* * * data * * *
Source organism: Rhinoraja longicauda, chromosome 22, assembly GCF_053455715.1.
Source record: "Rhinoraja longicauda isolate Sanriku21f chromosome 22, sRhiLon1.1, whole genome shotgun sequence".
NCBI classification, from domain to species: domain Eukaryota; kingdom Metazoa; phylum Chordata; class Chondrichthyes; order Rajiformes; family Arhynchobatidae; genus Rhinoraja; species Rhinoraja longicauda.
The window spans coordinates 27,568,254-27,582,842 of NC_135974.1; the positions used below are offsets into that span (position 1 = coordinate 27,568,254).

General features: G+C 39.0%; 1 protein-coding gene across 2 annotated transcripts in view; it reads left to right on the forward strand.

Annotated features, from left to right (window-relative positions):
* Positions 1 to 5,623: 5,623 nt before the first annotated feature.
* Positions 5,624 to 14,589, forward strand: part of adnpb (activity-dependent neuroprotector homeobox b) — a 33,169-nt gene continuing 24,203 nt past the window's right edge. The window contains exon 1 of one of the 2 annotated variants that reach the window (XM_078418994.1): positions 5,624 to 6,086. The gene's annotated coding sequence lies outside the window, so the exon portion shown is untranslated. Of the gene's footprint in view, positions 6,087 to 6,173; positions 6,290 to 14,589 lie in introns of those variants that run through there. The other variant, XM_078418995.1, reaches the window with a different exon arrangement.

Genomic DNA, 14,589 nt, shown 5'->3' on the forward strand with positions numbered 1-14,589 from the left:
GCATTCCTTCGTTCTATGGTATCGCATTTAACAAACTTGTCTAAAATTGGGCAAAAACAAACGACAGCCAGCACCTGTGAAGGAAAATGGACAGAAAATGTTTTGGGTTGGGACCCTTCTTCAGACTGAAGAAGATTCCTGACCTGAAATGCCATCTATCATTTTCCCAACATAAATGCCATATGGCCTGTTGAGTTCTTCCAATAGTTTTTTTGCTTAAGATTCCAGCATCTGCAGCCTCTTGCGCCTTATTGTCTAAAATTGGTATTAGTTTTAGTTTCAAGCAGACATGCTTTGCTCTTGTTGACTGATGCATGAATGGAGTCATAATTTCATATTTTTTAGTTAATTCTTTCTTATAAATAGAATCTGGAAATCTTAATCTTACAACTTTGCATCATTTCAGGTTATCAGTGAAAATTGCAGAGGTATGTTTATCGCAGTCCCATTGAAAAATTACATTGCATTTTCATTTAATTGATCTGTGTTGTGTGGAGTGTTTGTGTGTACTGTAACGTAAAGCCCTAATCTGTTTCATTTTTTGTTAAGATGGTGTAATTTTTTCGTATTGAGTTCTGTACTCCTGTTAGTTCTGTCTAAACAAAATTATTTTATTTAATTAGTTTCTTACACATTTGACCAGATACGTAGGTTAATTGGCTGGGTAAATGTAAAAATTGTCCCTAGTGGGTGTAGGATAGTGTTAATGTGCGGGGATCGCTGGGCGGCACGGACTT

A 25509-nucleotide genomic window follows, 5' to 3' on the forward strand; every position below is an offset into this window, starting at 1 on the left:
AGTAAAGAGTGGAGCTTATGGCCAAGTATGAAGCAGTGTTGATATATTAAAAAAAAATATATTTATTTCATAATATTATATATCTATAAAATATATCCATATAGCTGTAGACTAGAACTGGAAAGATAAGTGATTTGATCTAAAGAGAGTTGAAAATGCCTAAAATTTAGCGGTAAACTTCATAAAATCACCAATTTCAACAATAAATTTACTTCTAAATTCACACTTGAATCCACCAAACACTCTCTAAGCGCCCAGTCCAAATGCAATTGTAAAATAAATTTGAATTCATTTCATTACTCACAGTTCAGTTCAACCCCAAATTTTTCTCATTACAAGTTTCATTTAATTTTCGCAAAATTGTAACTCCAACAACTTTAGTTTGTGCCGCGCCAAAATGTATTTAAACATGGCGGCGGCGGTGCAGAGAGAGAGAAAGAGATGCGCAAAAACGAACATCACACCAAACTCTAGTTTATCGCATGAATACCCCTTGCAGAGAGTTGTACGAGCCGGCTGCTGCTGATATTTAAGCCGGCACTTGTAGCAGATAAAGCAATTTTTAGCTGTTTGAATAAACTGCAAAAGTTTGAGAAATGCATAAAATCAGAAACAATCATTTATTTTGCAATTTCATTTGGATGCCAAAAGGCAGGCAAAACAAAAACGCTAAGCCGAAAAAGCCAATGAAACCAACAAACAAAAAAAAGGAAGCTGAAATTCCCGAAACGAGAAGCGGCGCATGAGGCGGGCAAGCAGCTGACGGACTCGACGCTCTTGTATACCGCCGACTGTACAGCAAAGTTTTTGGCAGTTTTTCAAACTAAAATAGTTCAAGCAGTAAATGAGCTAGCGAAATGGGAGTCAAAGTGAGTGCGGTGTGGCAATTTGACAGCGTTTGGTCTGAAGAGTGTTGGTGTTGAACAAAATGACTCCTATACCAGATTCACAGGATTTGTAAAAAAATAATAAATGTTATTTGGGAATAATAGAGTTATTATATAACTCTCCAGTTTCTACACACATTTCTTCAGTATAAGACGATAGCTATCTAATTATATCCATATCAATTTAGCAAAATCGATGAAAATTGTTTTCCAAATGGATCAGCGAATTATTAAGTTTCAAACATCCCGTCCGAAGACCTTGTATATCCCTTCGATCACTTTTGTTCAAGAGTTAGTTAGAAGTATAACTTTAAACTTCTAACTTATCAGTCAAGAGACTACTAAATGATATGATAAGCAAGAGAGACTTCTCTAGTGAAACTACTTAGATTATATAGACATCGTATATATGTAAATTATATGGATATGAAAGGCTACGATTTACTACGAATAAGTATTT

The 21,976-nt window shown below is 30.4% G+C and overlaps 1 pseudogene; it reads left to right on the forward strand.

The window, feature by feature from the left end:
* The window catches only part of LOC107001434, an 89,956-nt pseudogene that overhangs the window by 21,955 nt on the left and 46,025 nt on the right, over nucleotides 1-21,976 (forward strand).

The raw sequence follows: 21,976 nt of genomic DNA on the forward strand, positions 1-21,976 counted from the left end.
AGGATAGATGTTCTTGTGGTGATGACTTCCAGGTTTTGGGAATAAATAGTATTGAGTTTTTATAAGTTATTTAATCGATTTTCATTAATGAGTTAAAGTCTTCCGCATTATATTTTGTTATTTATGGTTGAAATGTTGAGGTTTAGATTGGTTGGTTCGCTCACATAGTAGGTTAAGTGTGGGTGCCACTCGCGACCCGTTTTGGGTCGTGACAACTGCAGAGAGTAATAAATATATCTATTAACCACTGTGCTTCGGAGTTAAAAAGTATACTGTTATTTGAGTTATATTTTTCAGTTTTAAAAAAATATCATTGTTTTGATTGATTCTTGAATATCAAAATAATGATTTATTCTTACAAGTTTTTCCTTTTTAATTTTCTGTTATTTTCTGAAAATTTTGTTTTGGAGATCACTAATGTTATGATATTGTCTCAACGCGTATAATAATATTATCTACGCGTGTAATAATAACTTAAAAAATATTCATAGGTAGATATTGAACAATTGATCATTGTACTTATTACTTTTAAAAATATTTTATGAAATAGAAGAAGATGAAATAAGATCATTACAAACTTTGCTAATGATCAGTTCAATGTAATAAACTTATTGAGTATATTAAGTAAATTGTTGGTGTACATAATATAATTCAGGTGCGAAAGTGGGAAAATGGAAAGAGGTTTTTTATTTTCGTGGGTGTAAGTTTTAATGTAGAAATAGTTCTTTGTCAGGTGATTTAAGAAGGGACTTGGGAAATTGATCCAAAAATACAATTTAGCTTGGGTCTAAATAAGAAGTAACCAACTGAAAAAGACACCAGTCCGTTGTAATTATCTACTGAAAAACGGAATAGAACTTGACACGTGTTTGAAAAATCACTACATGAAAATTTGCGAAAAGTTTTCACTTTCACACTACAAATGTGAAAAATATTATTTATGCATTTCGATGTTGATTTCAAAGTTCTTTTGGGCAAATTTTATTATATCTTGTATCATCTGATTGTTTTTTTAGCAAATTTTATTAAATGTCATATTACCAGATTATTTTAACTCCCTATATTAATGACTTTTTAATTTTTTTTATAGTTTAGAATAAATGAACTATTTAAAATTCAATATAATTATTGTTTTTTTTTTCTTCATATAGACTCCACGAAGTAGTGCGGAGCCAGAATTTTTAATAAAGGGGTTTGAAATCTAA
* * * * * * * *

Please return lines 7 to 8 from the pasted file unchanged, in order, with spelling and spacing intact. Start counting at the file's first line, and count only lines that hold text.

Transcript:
* Positions 1 to 5,623: 5,623 nt before the first annotated feature.
* Positions 5,624 to 14,589, forward strand: part of adnpb (activity-dependent neuroprotector homeobox b) — a 33,169-nt gene continuing 24,203 nt past the window's right edge. The window contains exon 1 of one of the 2 annotated variants that reach the window (XM_078418994.1): positions 5,624 to 6,086. The gene's annotated coding sequence lies outside the window, so the exon portion shown is untranslated. Of the gene's footprint in view, positions 6,087 to 6,173; positions 6,290 to 14,589 lie in introns of those variants that run through there. The other variant, XM_078418995.1, reaches the window with a different exon arrangement.